What is #AAQFeaturedCreature? Each month we will highlight one of our popular animals or species, aka our #AAQFeaturedCreature. On our Facebook and website, we will take a “deeper dive” into each animal by sharing interesting, fun facts about that animal or species.

Are you a social media star who wants to become involved with #AAQFeaturedCreature? Join us for our monthly AAQ Instameets, where Instagram users will have exclusive access to the Aquarium’s exhibits and animals in a whole new way.


Size: Ranging from the smallest species (0.30") to the largest species (12.6")
Habitat/Range: Frogs can be found on all continents except Antarctica. Most are found in tropical forests.
IUCN Status: Threatened, Near Threatened

From the waxy monkey frog to the strawberry poison frog, you can find 12 species of frogs at Adventure Aquarium. Seventeen species are native to New Jersey!

Because they are amphibians, most frogs can be found near a body of water. It is essential for frogs to find water in order to reproduce. Even frogs that live in the desert must find water in order for this to happen. If frogs aren't near a body of water, they can also be found high in trees, in the leaf litter of the forest floor and even burrowed under the ground.
Frogs will try to eat just about anything that moves and will fit in their mouths including insects and other small arthropods. Some frog species, such as the American bullfrog, will prey on small birds and mammals. A frog’s diet depends on the age of the frog and the weather of their habitat. Young frogs need to eat constantly because they are growing. As for adults, they only need to eat a few times a week. For adults, the amount they eat reflects on the ambient temperature of where they live. For example, if it is cold they would not need to eat as much as when it is warm because their metabolism would be slower.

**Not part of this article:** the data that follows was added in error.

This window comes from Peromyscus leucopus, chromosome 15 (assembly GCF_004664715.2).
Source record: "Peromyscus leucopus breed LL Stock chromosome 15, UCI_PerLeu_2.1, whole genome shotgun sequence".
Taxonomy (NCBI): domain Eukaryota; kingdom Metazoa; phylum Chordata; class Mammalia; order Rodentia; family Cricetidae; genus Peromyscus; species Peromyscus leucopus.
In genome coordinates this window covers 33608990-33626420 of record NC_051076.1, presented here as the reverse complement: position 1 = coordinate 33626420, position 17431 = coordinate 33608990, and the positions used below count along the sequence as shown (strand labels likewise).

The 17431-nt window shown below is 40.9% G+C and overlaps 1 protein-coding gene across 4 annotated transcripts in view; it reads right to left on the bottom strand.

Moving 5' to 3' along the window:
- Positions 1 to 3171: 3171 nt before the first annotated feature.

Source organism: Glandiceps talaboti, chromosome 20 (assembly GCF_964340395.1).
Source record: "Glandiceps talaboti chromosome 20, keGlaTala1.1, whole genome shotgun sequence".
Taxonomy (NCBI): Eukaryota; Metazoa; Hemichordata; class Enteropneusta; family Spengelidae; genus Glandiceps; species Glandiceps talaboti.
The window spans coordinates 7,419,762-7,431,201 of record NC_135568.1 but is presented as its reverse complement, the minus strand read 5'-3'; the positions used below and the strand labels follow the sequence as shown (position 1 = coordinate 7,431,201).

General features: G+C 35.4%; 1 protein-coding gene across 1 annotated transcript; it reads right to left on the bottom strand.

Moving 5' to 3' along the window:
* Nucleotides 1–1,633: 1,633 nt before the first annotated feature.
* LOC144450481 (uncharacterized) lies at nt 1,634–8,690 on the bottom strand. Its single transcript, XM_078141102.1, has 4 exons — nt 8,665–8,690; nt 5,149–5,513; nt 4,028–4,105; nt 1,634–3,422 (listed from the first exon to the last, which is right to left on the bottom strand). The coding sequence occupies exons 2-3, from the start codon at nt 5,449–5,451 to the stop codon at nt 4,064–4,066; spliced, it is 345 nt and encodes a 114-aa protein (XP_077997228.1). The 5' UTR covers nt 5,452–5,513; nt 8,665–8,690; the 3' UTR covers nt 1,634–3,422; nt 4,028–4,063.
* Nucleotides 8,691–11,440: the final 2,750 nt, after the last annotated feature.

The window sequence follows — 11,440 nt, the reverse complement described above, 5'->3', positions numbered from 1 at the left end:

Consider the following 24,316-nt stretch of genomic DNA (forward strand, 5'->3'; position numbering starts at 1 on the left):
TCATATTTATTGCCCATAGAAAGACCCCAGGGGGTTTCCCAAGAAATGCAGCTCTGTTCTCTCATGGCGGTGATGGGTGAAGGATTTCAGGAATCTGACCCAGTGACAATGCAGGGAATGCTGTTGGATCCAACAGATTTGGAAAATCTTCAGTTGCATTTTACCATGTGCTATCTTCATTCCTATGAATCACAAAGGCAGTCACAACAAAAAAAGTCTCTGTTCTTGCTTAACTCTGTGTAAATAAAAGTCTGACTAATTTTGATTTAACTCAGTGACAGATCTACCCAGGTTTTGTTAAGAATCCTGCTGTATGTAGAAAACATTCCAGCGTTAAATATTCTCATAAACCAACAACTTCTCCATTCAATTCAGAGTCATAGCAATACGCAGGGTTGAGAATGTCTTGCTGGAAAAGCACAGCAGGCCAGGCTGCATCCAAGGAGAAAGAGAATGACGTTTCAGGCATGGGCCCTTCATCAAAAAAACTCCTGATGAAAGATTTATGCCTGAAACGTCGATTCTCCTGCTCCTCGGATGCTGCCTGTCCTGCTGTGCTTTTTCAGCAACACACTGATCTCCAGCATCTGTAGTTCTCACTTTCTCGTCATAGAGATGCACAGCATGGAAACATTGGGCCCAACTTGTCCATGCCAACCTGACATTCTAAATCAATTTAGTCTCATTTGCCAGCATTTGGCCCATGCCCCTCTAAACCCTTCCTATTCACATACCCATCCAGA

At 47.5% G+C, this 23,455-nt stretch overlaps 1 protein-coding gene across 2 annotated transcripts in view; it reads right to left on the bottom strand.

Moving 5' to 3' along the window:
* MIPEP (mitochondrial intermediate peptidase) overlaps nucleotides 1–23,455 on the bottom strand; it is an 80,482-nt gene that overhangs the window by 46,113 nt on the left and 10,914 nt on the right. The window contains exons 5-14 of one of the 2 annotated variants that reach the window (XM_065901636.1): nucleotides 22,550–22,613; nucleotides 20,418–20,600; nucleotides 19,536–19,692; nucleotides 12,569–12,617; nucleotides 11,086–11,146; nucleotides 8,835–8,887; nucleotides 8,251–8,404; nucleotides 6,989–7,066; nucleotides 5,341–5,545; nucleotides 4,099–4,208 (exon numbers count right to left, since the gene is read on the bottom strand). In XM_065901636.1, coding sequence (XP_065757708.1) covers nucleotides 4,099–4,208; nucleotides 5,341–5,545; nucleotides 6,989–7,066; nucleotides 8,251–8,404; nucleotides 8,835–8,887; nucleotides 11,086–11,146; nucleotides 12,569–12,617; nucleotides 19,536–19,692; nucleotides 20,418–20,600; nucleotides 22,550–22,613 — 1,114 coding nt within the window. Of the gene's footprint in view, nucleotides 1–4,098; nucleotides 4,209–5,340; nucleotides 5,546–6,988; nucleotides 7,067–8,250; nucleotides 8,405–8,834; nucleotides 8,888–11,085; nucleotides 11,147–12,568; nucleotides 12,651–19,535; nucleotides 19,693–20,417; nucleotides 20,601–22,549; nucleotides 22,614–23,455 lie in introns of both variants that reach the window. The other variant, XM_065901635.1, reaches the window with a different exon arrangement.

#AAQFeaturedCreature Facts

  • The golden poison frog is the largest and most lethal of the poison frogs. They are one of the species Amazonian natives use to make poison darts.
  • The Amazon milk frog's coloration resembles bird poop aka excellent camouflage. It secretes a milky substance when threatened which is poisonous but not strong enough to kill a human.
  • Frogs will try to eat just about anything that moves and will fit in their mouths, including insects and other small anthropods.
  • The gray treefrog is camouflaged so it can blend into its environment. Frogs are food for many predators, so this is the first line of defense for many species.
  • Most frogs are found in the tropical forests of the world, but there are some species that can be found in colder regions as well as deserts.
  • Depending on the species, a female frog can lay anywhere from 1 to 1,000s of eggs, which she lays in a body of water. The eggs hatch into fish-like tadpoles. Hind and then front legs begin to grow. Air-breathing lungs develop and their tail starts to become absorbed. Once their lungs are fully functional, the newly-morphed froglet leaves the water as a frog.
  • The Vietnamese mossy frog has extremely effective camouflage, making it very hard to find. If it is discovered by a predator, its defense is to curl up into a ball.
  • The red-eyed treefrog may look adorable but it uses its red eyes to scare predators by flashing them open.
  • The African bullfrog is the second largest frog in the world. Males care for their tadpoles by guarding them from predators & digging canals in between pools so that they don’t dry out in the hot African sun.
  • Look closely at this male green and black poison frog. He's carrying a new tadpole on his back which he'll place into water to complete the rest of its development.
  • Most frog species are nocturnal and sleep for much of the day. Pictured here is a snoozing red-eyed treefrog.
  • The Gray treefrog hibernates in the winter. During this time, 80% of its body freezes, breathing and heartbeat are suspended and its eyes become opaque.